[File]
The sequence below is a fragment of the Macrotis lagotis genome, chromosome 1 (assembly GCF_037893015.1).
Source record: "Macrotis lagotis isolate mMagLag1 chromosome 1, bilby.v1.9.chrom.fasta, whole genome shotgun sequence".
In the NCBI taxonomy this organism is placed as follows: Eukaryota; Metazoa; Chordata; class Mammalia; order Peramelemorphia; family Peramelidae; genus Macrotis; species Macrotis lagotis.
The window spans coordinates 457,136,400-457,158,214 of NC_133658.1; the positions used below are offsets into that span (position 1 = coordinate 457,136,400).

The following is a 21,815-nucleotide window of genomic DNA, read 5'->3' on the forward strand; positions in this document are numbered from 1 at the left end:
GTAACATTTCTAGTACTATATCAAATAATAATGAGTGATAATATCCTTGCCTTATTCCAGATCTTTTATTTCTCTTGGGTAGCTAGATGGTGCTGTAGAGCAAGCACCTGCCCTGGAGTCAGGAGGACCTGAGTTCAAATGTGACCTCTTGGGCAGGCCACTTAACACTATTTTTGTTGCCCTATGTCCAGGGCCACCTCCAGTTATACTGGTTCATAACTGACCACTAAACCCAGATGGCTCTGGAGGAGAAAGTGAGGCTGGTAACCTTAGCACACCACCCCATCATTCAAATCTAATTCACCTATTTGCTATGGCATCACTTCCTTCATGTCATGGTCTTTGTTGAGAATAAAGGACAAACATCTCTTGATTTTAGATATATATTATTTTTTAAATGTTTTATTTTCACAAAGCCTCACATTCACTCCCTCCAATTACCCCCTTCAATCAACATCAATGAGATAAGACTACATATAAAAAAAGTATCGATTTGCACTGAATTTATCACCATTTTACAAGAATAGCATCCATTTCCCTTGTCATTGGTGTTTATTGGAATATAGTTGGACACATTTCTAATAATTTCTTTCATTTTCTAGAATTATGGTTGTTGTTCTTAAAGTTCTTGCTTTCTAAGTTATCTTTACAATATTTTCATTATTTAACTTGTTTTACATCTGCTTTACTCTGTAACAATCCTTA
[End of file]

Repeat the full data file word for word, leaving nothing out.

The sequence below is a fragment of the Macrotis lagotis genome, chromosome 1 (assembly GCF_037893015.1).
Source record: "Macrotis lagotis isolate mMagLag1 chromosome 1, bilby.v1.9.chrom.fasta, whole genome shotgun sequence".
In the NCBI taxonomy this organism is placed as follows: Eukaryota; Metazoa; Chordata; class Mammalia; order Peramelemorphia; family Peramelidae; genus Macrotis; species Macrotis lagotis.
The window spans coordinates 457,136,400-457,158,214 of NC_133658.1; the positions used below are offsets into that span (position 1 = coordinate 457,136,400).

The following is a 21,815-nucleotide window of genomic DNA, read 5'->3' on the forward strand; positions in this document are numbered from 1 at the left end:
GTAACATTTCTAGTACTATATCAAATAATAATGAGTGATAATATCCTTGCCTTATTCCAGATCTTTTATTTCTCTTGGGTAGCTAGATGGTGCTGTAGAGCAAGCACCTGCCCTGGAGTCAGGAGGACCTGAGTTCAAATGTGACCTCTTGGGCAGGCCACTTAACACTATTTTTGTTGCCCTATGTCCAGGGCCACCTCCAGTTATACTGGTTCATAACTGACCACTAAACCCAGATGGCTCTGGAGGAGAAAGTGAGGCTGGTAACCTTAGCACACCACCCCATCATTCAAATCTAATTCACCTATTTGCTATGGCATCACTTCCTTCATGTCATGGTCTTTGTTGAGAATAAAGGACAAACATCTCTTGATTTTAGATATATATTATTTTTTAAATGTTTTATTTTCACAAAGCCTCACATTCACTCCCTCCAATTACCCCCTTCAATCAACATCAATGAGATAAGACTACATATAAAAAAAGTATCGATTTGCACTGAATTTATCACCATTTTACAAGAATAGCATCCATTTCCCTTGTCATTGGTGTTTATTGGAATATAGTTGGACACATTTCTAATAATTTCTTTCATTTTCTAGAATTATGGTTGTTGTTCTTAAAGTTCTTGCTTTCTAAGTTATCTTTACAATATTTTCATTATTTAACTTGTTTTACATCTGCTTTACTCTGTAACAATCCTTA